In a fitting commemoration of Valentine’s Day, Beth Neale and partner, Miles Cloutier, both renowned freedivers and underwater filmmakers, broke the Guinness World Record for Longest Underwater Kiss at LUX* South Ari Atoll, Maldives on 4 February.
Breaking this record has been on the couple’s bucket list for three years but their attempts were initially thwarted when, while filming the TV series Freediving Diaries, Beth discovered she was pregnant with their (now) 18-month-old baby girl, Neve.
“We felt that Valentine’s was the perfect day to share the new record with the world as it’s such a beautiful reflection of our love for the underwater world, and our love for each other in a place where we discovered I was going to be having a baby girl!” commented Beth. “And what better way to make a moment last than a 4-minute 6-second kiss?!”
Their love story started almost five years back in Bermuda where Beth, a South African, was teaching ocean conservation and freediving to local children. Miles, of Canadian heritage with a background in finance, volunteered for the programme she was running, with the pair hitting it off immediately.
Their shared passion for the ocean, and love for underwater filmmaking, have seen them exploring and filming extensively – only coming up for air when necessary!
In preparation for beating the 13-year record of 3 minutes 24 seconds, set by Italian couple, Michele Fucarino and Elisa Lazzarini, Miles and Beth spent the two weeks training in their pool at home. As Beth explained, while holding your breath in the comfort of your home is one thing, officially attempting a Guinness World Record in front of a crowd with an adjudicator is another – especially when emotions are greatly amplified.
“Being so closely connected, feeling each other’s heart rate in tandem – as Miles describes as electronic music at 180 beats per minute – we would have preferred under 60 BPM but it was challenging getting in a relaxed position while staying together for the kiss and staying upright. You can feel each other’s diaphragmatic contractions, which is the body’s response to rising C02 levels in the blood. At the 3-minute mark, I also pressed play on my underwater audio to listen to Eminem’s ‘Lose Yourself’ to keep my mind distracted. I know all the lyrics because I did a lip sync to the track on my Instagram, which has gone viral,” said Beth.
While a certain amount of oxygen is required to keep consciousness, the effects of rising C02 kick in as the breath-hold ticks on, resulting in a ‘flight-or-fight’ response.
“We had to be completely relaxed and confident, even when our bodies were experiencing something else,” said Miles. “Beth has never focused on time, and completed all of her freediving records solo so it was an extra challenge for her to relax as a couple, while being ultimately responsible for the preparations of the entire event. At freediving competitions, athletes can simply arrive and don’t have to concern themselves with event preparation or safety. There was a lot to consider for the event, but the LUX* team was incredibly supportive!”
The two are very different when it comes to breath-holding techniques. Beth ‘goes with the flow’ and keeps her mind distracted from any measurement of time while she performs her deep dives and long breath holds, while Miles is analytical and focused on training. However, the couple agrees that the practice is at least 90% mind-over-matter, now more than ever since their challenging performance on record day.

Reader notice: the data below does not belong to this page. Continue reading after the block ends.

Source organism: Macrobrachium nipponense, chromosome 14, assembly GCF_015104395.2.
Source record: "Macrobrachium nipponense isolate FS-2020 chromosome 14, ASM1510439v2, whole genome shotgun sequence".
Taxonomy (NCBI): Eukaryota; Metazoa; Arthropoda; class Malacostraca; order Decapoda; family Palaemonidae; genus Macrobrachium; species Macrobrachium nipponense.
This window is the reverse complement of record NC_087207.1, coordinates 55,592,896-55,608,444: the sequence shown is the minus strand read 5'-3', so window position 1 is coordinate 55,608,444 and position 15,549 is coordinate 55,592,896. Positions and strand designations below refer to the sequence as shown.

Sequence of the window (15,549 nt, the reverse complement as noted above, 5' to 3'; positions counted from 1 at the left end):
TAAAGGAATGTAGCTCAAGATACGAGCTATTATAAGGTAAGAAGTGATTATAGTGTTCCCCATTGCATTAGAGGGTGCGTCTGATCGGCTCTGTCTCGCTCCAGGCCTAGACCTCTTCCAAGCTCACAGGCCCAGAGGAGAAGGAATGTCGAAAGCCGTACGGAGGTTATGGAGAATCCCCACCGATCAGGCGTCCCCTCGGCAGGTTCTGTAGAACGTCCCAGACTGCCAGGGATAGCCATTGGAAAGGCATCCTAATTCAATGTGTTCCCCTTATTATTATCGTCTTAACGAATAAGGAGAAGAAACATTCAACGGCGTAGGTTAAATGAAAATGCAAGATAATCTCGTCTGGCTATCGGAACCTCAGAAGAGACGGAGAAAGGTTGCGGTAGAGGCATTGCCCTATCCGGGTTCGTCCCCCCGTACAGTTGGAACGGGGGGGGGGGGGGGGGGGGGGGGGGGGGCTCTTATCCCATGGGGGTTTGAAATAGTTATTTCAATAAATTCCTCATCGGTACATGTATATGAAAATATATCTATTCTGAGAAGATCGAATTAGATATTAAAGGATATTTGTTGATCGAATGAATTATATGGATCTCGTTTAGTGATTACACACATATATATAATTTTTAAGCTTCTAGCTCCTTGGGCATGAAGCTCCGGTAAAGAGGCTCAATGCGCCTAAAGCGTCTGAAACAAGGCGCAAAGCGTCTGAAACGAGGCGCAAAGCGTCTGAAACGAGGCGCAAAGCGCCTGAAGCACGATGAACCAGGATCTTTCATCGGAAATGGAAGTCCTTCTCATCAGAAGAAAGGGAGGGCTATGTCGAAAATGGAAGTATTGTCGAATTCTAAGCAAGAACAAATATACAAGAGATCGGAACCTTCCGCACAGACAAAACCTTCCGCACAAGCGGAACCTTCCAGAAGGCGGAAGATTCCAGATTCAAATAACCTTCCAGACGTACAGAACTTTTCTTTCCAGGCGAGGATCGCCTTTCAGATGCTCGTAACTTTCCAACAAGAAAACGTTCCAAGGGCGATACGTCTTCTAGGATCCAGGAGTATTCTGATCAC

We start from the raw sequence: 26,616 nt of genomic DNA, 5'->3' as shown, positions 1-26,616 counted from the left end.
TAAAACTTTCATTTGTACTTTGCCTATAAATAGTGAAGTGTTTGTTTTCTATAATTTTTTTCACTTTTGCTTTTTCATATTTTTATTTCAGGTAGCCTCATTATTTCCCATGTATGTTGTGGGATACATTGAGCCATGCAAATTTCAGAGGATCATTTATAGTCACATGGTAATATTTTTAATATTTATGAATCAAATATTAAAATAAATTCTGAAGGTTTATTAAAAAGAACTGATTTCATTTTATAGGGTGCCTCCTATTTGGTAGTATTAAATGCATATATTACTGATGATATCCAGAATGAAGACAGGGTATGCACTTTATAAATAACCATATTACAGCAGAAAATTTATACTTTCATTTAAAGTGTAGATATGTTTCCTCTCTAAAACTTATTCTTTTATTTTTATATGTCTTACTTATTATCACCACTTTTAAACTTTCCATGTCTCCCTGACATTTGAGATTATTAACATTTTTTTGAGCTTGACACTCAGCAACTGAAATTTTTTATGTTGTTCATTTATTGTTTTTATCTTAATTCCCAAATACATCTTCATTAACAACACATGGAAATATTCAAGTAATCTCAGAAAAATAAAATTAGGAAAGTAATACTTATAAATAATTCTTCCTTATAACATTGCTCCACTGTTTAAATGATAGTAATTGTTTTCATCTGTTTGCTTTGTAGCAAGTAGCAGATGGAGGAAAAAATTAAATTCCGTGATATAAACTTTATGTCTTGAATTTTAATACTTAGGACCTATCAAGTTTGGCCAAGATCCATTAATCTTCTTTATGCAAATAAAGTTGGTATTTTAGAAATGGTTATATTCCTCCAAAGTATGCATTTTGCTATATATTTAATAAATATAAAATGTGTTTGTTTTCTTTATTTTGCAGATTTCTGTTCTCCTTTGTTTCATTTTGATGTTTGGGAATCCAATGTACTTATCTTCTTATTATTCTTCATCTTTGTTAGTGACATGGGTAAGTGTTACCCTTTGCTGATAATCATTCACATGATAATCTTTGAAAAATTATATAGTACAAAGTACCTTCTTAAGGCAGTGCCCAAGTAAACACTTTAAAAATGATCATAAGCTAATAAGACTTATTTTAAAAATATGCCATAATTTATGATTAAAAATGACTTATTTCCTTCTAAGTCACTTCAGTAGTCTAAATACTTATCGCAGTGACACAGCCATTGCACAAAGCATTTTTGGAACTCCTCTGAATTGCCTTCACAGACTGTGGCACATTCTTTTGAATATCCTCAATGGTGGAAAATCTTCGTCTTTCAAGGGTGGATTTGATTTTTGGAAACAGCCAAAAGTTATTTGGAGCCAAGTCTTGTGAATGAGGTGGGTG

“Everything went smoothly until the pressure built up a few days before our attempt,” explained Miles. “We suffered three consecutive days of failing to break the existing record. Fortunately, the day of the attempt felt nothing like it did in training.”
The record-breaking kiss was not without a wardrobe malfunction, with Miles’ goggles snapping off his head right before they got in the water. Their camera, which is so often recording, captured the moment the critical plastic piece popped off, bounced twice off the ground and fell between the grates of the infinity edge pool drain. They tried to recover the piece, but laughed it off, tied a knot in the goggle strap and thanked the unlucky accident for a brief distraction from their nerves.
The aquatic duo then followed through with their warm-up procedure – despite high heart rates – and smashed the record in front of a small crowd at the Maldives resort. Having scouted many locations across the globe, the pair felt LUX* South Ari in the Maldives provided the most romantic backdrop, with the resort incredibly supportive of the entire record-breaking attempt.
In line with procedure, a top Guinness World Records adjudicator, Swapnil Dangarikar flew in from India to officiate the record on the spot, with two official witnesses and timekeepers present. A crowd of resort guests and staff looked on, with multiple camera angles established and Maldivian underwater cameraman, Mohamed Sir Ahmed, also known as Sidey the Shark, behind the camera.
“Of course, our toddler Neve was there with her nanny, but not at the event itself because she would be too upset if her parents were underwater and she wouldn’t be able to jump in and join us!” laughed Beth.
The couple is working to expand their reach on broadcast TV and streaming globally to entice more people to experience the underwater world for themselves. Beth and Miles also have plans to film extensively along the coast of Africa this year, including South Africa and Mozambique, as well as a few other exotic Indian Ocean destinations in mind as well.
“Through sharing our underwater love story, we hope to inspire others to fall in love with the magic and wonder of the underwater world,” explained Beth. “You protect what you love and the oceans need all the love we can give to safeguard them for future generations to come.”